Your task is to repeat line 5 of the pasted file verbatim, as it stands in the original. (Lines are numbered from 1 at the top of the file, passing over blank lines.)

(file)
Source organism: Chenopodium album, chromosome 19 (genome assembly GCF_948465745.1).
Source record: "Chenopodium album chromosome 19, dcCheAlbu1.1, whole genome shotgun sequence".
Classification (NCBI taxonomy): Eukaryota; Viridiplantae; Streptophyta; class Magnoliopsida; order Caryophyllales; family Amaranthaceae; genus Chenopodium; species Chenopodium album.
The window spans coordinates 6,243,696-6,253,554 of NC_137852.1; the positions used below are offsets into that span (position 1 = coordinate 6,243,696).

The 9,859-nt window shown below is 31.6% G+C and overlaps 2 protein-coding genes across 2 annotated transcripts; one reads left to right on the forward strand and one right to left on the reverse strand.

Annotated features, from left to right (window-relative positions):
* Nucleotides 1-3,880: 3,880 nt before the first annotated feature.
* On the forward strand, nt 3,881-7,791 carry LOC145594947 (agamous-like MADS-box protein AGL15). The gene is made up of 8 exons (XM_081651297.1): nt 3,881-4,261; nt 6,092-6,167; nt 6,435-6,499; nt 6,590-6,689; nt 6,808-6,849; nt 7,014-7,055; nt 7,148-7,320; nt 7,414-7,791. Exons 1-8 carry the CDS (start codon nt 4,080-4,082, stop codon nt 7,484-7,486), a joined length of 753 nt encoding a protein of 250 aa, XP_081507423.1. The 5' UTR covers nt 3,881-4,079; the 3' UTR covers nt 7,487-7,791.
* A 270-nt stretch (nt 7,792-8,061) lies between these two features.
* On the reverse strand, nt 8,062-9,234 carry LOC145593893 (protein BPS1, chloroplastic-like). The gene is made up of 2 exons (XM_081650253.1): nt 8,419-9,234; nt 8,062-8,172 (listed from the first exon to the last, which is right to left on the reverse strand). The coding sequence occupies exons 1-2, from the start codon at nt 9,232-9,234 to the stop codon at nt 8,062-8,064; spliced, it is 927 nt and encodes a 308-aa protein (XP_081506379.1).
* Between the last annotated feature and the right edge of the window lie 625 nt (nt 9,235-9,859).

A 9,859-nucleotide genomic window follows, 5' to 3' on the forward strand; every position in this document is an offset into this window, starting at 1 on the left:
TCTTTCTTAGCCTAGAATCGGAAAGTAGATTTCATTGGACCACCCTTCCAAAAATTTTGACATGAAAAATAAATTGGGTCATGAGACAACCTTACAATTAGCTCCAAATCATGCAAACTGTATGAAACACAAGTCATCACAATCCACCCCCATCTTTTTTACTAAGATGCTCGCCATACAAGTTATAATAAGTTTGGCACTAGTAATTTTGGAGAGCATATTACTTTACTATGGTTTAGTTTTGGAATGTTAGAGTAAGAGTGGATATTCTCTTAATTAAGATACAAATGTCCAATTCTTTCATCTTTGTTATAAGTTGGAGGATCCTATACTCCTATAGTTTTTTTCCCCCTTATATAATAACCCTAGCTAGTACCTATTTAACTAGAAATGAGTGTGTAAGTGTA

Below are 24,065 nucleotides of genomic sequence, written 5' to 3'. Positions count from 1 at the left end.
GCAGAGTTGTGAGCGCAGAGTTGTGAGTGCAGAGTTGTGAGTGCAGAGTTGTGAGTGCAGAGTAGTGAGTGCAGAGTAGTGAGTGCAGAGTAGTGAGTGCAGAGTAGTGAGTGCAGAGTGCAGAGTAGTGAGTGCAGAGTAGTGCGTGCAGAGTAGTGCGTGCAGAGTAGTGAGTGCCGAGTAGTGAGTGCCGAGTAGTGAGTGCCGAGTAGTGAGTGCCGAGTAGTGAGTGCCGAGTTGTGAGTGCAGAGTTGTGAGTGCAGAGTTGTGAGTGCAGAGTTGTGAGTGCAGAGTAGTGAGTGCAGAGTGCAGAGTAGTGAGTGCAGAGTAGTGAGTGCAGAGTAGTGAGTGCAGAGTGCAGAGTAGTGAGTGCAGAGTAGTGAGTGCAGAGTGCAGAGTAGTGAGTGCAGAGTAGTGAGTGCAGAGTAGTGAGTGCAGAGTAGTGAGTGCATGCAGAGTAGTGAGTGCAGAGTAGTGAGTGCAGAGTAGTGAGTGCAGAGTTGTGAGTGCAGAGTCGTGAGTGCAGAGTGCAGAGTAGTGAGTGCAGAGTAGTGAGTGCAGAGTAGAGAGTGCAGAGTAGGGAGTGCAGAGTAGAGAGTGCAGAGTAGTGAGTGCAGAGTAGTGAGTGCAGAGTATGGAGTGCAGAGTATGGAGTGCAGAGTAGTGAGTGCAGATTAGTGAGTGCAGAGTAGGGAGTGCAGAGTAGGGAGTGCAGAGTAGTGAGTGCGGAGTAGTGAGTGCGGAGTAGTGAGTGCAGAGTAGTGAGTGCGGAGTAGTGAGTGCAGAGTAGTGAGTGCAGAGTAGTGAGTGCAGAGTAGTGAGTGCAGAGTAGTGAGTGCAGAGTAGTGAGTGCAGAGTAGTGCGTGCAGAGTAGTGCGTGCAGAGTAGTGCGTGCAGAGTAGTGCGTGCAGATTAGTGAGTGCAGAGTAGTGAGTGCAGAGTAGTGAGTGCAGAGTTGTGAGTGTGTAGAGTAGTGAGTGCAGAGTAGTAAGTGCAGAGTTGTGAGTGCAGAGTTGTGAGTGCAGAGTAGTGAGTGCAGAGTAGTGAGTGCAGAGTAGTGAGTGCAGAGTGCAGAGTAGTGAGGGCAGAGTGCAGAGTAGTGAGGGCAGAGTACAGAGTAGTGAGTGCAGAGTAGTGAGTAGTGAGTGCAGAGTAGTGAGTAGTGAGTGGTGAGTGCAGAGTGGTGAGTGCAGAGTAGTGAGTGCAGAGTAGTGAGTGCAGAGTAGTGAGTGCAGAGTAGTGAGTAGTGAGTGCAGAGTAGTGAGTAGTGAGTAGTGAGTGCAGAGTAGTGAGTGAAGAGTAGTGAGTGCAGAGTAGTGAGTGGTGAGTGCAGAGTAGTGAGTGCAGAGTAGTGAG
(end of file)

The 9,859-nt window shown below is 31.6% G+C and overlaps 2 protein-coding genes across 2 annotated transcripts; one reads left to right on the forward strand and one right to left on the reverse strand.